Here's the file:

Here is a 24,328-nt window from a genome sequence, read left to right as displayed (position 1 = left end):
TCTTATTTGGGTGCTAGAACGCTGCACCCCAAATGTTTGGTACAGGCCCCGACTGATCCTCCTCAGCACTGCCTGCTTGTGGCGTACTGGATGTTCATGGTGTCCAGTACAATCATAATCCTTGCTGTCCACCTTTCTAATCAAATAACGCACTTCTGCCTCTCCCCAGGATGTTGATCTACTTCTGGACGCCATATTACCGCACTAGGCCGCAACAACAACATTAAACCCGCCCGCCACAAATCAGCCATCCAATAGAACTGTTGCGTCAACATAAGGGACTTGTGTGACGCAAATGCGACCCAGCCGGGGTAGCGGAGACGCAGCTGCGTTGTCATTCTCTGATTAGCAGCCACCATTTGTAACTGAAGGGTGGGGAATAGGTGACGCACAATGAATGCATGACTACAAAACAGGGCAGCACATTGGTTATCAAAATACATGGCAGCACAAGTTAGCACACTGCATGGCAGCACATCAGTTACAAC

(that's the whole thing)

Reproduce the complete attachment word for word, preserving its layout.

Here is a 24,328-nt window from a genome sequence, read left to right as displayed (position 1 = left end):
TCTTATTTGGGTGCTAGAACGCTGCACCCCAAATGTTTGGTACAGGCCCCGACTGATCCTCCTCAGCACTGCCTGCTTGTGGCGTACTGGATGTTCATGGTGTCCAGTACAATCATAATCCTTGCTGTCCACCTTTCTAATCAAATAACGCACTTCTGCCTCTCCCCAGGATGTTGATCTACTTCTGGACGCCATATTACCGCACTAGGCCGCAACAACAACATTAAACCCGCCCGCCACAAATCAGCCATCCAATAGAACTGTTGCGTCAACATAAGGGACTTGTGTGACGCAAATGCGACCCAGCCGGGGTAGCGGAGACGCAGCTGCGTTGTCATTCTCTGATTAGCAGCCACCATTTGTAACTGAAGGGTGGGGAATAGGTGACGCACAATGAATGCATGACTACAAAACAGGGCAGCACATTGGTTATCAAAATACATGGCAGCACAAGTTAGCACACTGCATGGCAGCACATCAGTTACAAC